Burrus’ Journey Began In Wheeling

From growing up in segregated Wheeling to leading a top labor union and meeting world leaders, William “Bill” Burrus has an important message to deliver from his amazing journey.

Burrus began his career as a postal clerk, then rose through the labor ranks to be elected executive vice president (in 1981) and international president (in 2000) of the American Postal Workers Union, the nation’s 10th largest union. Graduating from Lincoln High School in 1954 at the top of the last class segregated by race, he became the first, and only, African-American elected by the membership as APWU president.

He served as president for 10 years.

For seven consecutive years, Burrus said, he was listed in Jet magazine as “one of the 100 most influential African-Americans” in the country.

In his role as a union leader, he engaged in one-on-one conversations with four U.S. presidents and was seated next to South African leader Nelson Mandela at Bill Clinton’s inauguration.

After a 53-year career as a postal employee and union leader, Burrus, 78, lives with his wife in Upper Marlboro, Md., but says proudly, “I’m a son of Wheeling, W.Va.”

Far from being “retired,” he has written two books, one about his personal journey and one related to African-American history.

He is contemplating a third literary project dealing with another aspect of the African-American experience.

In celebration of Black History Month, the Wheeling native returned home Tuesday, Feb. 10, to speak at the Ohio County Public Library. Burrus also enjoyed an informal reunion with some of his Lincoln High classmates at the Lunch With Books session.

Burrus noted that it was his first visit to the present public library. He said he never entered the previous library building in Center Wheeling because, as a child, he was restricted to using a “colored” library on 12th Street.

He was born in December 1936, an era when “race was perceived as descriptive of one’s character and one’s abilities.” But, “the times have changed,” he said.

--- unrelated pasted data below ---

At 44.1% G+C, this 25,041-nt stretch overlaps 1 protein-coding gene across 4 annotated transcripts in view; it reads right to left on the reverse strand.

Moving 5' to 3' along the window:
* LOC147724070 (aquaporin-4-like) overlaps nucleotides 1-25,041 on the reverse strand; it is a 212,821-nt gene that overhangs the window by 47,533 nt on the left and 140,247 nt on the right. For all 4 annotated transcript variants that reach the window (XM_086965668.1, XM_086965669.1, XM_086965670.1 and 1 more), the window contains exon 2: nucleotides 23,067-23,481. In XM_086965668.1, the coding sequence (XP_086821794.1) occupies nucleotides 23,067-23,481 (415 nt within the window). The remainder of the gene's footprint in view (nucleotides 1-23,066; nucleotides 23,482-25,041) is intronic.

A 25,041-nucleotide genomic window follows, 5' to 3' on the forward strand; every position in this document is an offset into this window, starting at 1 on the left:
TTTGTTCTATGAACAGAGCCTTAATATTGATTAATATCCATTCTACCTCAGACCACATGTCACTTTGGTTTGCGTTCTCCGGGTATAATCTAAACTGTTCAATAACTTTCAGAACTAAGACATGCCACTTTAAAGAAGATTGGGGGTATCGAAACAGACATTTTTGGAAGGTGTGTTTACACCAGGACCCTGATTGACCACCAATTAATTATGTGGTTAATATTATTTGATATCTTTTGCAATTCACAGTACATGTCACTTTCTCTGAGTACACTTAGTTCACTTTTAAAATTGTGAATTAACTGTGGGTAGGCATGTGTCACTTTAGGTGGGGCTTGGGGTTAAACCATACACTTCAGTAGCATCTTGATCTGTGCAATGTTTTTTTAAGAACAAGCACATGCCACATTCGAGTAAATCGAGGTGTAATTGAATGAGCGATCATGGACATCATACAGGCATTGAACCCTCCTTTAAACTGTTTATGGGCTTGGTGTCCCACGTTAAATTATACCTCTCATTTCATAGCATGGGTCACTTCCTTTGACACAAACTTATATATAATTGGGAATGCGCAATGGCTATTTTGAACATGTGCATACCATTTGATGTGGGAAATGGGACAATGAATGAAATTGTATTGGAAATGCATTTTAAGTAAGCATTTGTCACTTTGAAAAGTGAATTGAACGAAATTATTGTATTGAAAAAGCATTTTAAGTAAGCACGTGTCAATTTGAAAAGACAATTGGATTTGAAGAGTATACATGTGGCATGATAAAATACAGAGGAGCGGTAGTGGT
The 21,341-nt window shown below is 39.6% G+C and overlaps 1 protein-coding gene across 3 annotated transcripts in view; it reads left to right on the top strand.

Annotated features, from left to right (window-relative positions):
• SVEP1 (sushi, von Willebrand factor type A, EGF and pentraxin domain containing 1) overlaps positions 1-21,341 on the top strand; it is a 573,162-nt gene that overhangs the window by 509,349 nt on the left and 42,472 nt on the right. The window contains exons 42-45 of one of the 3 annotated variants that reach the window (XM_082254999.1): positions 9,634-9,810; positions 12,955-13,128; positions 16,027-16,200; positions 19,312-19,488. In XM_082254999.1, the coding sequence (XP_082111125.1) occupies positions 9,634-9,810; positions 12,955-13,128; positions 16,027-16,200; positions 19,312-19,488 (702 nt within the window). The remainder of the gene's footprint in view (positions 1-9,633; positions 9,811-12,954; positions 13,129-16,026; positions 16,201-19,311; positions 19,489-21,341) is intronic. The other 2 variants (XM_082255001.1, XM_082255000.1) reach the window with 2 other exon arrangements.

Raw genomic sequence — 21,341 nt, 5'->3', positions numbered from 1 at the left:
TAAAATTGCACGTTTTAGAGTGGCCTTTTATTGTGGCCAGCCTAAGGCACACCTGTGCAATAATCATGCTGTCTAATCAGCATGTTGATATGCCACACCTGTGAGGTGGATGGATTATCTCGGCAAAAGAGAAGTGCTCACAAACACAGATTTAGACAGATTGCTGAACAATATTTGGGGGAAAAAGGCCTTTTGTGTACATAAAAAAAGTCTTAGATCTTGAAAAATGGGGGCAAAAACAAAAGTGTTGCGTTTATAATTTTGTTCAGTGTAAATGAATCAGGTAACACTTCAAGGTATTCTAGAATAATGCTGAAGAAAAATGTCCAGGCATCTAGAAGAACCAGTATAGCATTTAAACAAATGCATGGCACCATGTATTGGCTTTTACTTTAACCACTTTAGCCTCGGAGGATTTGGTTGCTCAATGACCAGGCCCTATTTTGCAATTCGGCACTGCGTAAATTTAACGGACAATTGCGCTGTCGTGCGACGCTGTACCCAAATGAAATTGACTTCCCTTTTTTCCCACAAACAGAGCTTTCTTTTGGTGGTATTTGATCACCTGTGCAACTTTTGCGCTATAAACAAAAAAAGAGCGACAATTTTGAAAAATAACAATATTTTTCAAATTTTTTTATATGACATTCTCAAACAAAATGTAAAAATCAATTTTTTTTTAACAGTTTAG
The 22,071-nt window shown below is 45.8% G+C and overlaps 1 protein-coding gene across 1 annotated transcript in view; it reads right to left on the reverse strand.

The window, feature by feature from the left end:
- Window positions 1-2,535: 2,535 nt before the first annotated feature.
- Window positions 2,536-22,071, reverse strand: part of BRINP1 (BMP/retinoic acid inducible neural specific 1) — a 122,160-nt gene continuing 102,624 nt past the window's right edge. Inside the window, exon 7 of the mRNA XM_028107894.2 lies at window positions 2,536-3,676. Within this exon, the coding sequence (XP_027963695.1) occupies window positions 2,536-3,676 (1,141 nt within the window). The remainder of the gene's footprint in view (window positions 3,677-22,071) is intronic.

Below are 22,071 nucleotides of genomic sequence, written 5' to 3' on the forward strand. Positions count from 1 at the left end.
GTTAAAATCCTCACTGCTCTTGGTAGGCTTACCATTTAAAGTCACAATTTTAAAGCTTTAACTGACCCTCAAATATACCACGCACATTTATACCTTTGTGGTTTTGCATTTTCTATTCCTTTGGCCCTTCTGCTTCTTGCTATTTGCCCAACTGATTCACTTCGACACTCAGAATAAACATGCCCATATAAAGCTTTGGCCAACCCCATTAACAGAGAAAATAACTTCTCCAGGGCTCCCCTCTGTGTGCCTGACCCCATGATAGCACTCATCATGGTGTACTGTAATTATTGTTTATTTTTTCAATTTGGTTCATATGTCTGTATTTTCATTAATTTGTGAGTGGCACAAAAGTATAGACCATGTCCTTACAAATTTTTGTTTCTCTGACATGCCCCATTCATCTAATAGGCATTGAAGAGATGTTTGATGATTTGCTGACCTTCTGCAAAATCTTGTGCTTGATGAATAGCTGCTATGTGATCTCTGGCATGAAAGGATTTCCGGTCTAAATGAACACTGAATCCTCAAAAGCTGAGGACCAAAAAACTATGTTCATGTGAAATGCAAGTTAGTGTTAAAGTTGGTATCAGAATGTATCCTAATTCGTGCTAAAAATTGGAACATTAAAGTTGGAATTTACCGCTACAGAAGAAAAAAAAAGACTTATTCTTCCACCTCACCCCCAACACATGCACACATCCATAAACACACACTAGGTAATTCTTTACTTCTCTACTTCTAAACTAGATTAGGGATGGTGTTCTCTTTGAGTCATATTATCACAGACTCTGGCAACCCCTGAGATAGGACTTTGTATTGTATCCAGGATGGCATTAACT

“My time in Wheeling was difficult because I was a colored child,” he said.

However, the journey from his childhood in Wheeling to becoming president of a major union “could only have happened in the United States of America. It could not have happened in any other country,” he commented. “I am very thankful of being a citizen of the United States of America and what it has afforded me in my career.”

Relating that his position included travels to Japan, China and France, he said, “It’s been an experience, and I’m most appreciative of where I began. I was proud to say I was from West Virginia.”

Reflecting on his hometown, Burrus said, “This community nurtured all of us. We have gone to live productive lives, no matter how we began.

“I’ve been successful in blazing a path in this lifetime,” Burrus said, adding that he is “very appreciative of the opportunities” received over the years. “The day-to-day struggles, the living, the maturation, they began for me in Wheeling, W.Va. … It was here in Wheeling I matured as a human being and developed the foundation for who I was to become.”

After being introduced to the library audience by the Rev. Willie Nevels, a close friend and Lincoln classmate, Burrus referred to Wheeling as “this place that paid such an important part in my life. The world was a different place. I’ve traveled to a number of places, but it will always be my home. Wheeling will always be my home place.”

In his first book, “My Journey: A Postal and Unique American Experience,” Burrus shared his personal triumphs. His second book, “Black History We Remember,” examined the progress and struggles of African-Americans from slavery to the presidency of Barack Obama, he said.

After spending his earliest years with his parents in East Wheeling, he was placed in foster care for two years before returning to Wheeling. While attending school, he was employed as a paper carrier for The Intelligencer, worked with his father as a custodian at Horne’s department store and, at 16, became the only custodian at Fulton National Bank.

He also worked in his parents’ newsstand.

He attended Blessed Martin School, a Catholic institution for black children, for two years before enrolling in Lincoln School. “The nuns (at Blessed Martin) were very, very good and very compassionate,” he said. “I didn’t understand why there was another Catholic school only a block away.”